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*Lemon Moon. A glamorous restaurant in a sleekly modern media office complex on the Westside, Lemon Moon is a stab at the ultimate office-building cafeteria. It has streamlined service, relatively healthy food, plenty of takeout options, and a simplified menu wide enough to cater to every imaginable diet, ethnic whim or religious persuasion. Try the crisp, thin-crusted flatbread topped with herbed cheese or thin-sliced potatoes. The cheeseburgers, made with profoundly aged prime beef, are among the best in L.A. 12200 W. Olympic Blvd., Los Angeles, (310) 442-9191. Breakfast and lunch Mon.–Fri. 8 a.m.–3:30 p.m. Beer and wine. Takeout. Lot parking. Food for two: $11–$24. AE, MC, V. Contemporary American. JG

*Wonton Time. The wontons here are wondrous things: delicate and lightly crunchy, scented with toasted sesame oil, available either plainly steamed or plunked into a bowl of double-strength chicken broth with only a few slivers of scallion for garnish. They come only a few to an order, but they are so intricately dense, so bulky, that three or four are a meal. If you’re in the mood, the cook will throw in a skein of chewy yellow vermicelli noodles, which are rugged enough to maintain their tensile integrity in the extremely hot broth, yet not so aggressive as to overpower it. 19 E. Valley Blvd., Alhambra, (626) 293-3366. Seven days, 11 a.m.–9:30 p.m. No alcohol. Takeout. Valet parking. Lunch or dinner for two, food only, $8–$11. Cash only. Chinese. JG

*El Abajeno. The cornerstone of the menu at El Abajeno is its specialty burrito, a monstrous construction the size and shape of a shoebox: two huge tortillas wrapped around truly heroic portions of lettuce, rice, beans and meat. An El Abajeno burrito, the Westside’s answer to the mammoth beasts served at El Tepeyac in East L.A., could probably feed a family of six with leftovers for lunch the next day, although I have never seen one attacked by more than one hungry guy. 4515 Inglewood Blvd., Culver City, (310) 390-0755. Breakfast, lunch and dinner Mon.–Thurs. 8 a.m.–8:30 p.m., Fri. 8 a.m.–9 p.m., Sun. 7 a.m.–8:30 p.m. Beer. Takeout. Lot parking. Lunch or dinner for two, food only, $11–$18. AE, MC, V. Mexican. JG

*El Borrego de Oro. In the neighborhood of Boyle Heights, which is thronged with businesses selling carnitas, fried seafood, grilled beef, El Borrego de Oro — the Golden Sheep — stands out as a specialist in mutton, specifically mutton pit-roasted with maguey leaves in the style of the central Mexican state Hidalgo, a savory mess known by the rather generic term barbacoa: slivers and shards and nubs hacked from a steaming carcass, some of it attached to the bone and some of it not, some crunchy, some soft, some greasy, luscious and dark. This is pungent, powerful stuff, sweetly reeking of the gamy underbrush, like lamb that bites you back. 2403 E. Whittier Blvd., Boyle Heights, (323) 780-4213. Open daily 6 a.m.–9 p.m. Beer and wine. Takeout and catering. Lot parking. Dinner for two, food only, $16–$24. AE, V. Mexican. JG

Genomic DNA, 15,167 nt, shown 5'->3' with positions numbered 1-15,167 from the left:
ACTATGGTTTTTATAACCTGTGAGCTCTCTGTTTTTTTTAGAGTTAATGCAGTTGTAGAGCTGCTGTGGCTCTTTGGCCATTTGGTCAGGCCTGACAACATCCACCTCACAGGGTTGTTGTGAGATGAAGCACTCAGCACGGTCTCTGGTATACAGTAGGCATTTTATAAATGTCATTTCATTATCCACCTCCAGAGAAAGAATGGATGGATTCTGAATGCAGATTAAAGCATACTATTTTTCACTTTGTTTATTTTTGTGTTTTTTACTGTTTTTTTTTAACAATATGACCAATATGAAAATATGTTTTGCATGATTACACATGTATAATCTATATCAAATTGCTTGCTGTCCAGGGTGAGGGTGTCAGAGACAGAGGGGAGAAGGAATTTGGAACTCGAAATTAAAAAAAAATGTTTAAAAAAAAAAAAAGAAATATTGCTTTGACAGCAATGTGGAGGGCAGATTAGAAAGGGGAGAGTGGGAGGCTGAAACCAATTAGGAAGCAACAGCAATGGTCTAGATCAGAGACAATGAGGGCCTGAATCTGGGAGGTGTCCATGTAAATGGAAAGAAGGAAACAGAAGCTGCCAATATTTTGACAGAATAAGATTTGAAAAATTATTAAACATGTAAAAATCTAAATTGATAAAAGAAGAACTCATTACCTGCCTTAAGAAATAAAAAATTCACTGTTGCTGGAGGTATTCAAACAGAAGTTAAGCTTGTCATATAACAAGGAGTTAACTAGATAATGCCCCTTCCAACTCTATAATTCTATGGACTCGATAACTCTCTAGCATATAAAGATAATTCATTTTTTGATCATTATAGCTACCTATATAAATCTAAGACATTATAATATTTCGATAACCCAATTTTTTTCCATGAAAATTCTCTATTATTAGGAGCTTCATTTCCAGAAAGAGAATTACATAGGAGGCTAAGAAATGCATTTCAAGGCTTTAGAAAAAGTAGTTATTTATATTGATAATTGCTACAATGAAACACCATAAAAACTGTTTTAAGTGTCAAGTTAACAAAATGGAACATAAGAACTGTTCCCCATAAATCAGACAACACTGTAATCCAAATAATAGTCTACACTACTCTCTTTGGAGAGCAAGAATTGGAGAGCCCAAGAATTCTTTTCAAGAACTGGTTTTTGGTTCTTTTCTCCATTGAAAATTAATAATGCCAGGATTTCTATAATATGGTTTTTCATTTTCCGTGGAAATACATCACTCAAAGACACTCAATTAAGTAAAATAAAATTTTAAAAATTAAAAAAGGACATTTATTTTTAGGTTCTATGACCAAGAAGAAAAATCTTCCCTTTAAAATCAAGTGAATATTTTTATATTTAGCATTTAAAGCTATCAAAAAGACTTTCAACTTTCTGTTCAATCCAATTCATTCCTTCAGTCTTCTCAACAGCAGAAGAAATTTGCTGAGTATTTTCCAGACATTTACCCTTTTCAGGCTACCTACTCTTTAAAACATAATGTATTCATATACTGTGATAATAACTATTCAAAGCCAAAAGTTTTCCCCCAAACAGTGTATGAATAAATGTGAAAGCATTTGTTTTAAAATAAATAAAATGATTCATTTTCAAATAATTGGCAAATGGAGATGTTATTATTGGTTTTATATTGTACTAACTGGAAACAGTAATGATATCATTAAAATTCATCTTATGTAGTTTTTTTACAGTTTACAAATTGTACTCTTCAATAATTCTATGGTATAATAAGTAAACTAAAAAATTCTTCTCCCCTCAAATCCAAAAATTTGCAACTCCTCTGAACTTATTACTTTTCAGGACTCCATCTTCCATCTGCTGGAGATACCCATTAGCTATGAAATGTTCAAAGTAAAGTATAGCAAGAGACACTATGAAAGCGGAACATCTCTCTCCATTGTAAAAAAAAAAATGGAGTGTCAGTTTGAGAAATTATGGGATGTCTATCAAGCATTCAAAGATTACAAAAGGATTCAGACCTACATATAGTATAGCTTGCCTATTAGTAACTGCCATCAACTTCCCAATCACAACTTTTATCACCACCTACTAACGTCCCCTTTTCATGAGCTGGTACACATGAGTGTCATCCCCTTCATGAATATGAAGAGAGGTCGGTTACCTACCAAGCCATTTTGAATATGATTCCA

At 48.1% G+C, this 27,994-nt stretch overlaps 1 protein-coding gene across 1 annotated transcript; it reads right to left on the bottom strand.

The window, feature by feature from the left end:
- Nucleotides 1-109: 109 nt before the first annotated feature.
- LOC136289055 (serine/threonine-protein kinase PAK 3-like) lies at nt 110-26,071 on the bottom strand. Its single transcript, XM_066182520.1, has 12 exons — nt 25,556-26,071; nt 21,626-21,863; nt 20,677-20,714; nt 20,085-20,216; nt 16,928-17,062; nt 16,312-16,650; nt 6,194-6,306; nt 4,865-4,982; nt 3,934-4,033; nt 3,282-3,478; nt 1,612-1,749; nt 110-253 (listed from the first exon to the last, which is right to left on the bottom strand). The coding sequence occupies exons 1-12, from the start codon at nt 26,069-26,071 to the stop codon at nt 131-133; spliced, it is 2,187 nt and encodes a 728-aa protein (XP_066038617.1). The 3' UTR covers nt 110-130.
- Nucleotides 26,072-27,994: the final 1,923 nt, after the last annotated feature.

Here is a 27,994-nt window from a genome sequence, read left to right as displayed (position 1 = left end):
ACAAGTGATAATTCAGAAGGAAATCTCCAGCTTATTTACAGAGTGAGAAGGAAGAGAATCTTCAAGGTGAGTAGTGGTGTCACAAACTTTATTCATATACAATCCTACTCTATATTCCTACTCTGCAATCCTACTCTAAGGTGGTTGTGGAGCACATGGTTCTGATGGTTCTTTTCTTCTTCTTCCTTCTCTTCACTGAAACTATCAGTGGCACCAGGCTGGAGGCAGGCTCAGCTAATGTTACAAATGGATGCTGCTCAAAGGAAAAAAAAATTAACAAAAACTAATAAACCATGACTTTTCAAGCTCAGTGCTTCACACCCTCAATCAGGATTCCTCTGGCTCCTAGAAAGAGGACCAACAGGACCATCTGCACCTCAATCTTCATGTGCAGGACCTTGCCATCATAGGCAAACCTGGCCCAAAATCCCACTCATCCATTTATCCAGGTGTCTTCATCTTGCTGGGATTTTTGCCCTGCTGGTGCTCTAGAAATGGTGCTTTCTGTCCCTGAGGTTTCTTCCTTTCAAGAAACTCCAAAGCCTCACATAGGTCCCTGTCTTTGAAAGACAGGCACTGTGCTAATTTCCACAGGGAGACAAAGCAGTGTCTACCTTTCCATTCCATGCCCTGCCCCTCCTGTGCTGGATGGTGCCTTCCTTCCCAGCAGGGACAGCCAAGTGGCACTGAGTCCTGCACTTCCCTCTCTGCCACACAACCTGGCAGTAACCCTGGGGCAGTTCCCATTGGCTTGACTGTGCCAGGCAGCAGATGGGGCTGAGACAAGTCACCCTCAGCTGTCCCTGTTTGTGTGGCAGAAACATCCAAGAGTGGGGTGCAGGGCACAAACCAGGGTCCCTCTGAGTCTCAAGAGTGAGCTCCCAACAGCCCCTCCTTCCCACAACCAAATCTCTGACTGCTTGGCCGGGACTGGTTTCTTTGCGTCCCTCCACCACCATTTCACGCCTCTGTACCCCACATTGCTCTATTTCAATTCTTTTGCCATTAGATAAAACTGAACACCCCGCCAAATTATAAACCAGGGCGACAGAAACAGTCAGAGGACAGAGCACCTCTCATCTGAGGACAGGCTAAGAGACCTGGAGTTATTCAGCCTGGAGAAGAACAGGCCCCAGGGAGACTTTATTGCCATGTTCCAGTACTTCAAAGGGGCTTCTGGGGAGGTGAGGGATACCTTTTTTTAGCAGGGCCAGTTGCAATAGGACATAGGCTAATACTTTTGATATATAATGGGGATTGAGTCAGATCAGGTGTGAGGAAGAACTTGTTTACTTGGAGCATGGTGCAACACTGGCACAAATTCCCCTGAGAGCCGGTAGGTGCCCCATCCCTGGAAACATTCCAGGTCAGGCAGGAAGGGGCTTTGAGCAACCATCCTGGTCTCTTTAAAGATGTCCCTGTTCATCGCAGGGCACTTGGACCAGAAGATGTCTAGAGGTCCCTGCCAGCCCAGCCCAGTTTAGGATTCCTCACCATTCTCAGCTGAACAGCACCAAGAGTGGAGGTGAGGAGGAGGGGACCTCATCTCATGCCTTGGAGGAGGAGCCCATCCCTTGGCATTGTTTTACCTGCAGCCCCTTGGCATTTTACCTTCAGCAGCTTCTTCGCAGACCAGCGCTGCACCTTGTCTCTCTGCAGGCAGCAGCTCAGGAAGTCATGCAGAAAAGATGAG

*Lee’s Sandwiches. Banh mi are the Vietnamese equivalent of submarine sandwiches, with charcuterie and vegetables smeared with mayonnaise, laid into a baguette, and wrapped in a neatly folded sheet of paper. In the assembly line at Lee’s Sandwiches — a small chain of restaurants centered around bright, clean kitchens that seem to stretch into infinity — teams of sandwich makers slice hot baguettes in half and neatly layer meat and condiments. Bakers march across the kitchen bearing trays of freshly baked French bread. A quick drive along Valley Boulevard reveals Ba Le, Baguette Express, Baguette du Jour, Banh Mi So 1, and a brand-new Alhambra outlet of Lee’s, among a dozen other places to buy the tasty sandwiches. 1289 Valley Blvd., Alhambra, (626) 282-5589. Seven days, 5 p.m. – 9 p.m. No alcohol. Takeout. Lot Parking. Sandwiches, $1.50–$3.50. Cash only. Vietnamese-European. JG

*Mr. Baguette. Mr. Baguette, a Vietnamese sandwich shop in Rosemead, makes its own high-quality charcuterie — ham and headcheese and steamed pork loaves — that it sells separately by the pound, and bakes its own baguettes. There are fresh fruit smoothies, ham and cheese croissants, Vietnamese iced coffee, and pickled vegetables that come packaged separately from the banh mi sandwiches in little Baggies, so that you can garnish yours to taste. For a quarter extra, you can get the banh mi made on a fresh baguette frosted with toasted sesame seeds. 8702 E. Valley Blvd., Rosemead, (626) 288-9166. Seven days, 6 p.m.–9 p.m. No alcohol. Takeout. Lot parking. Sandwiches, $2–$3.95. Cash only. Vietnamese-French. JG


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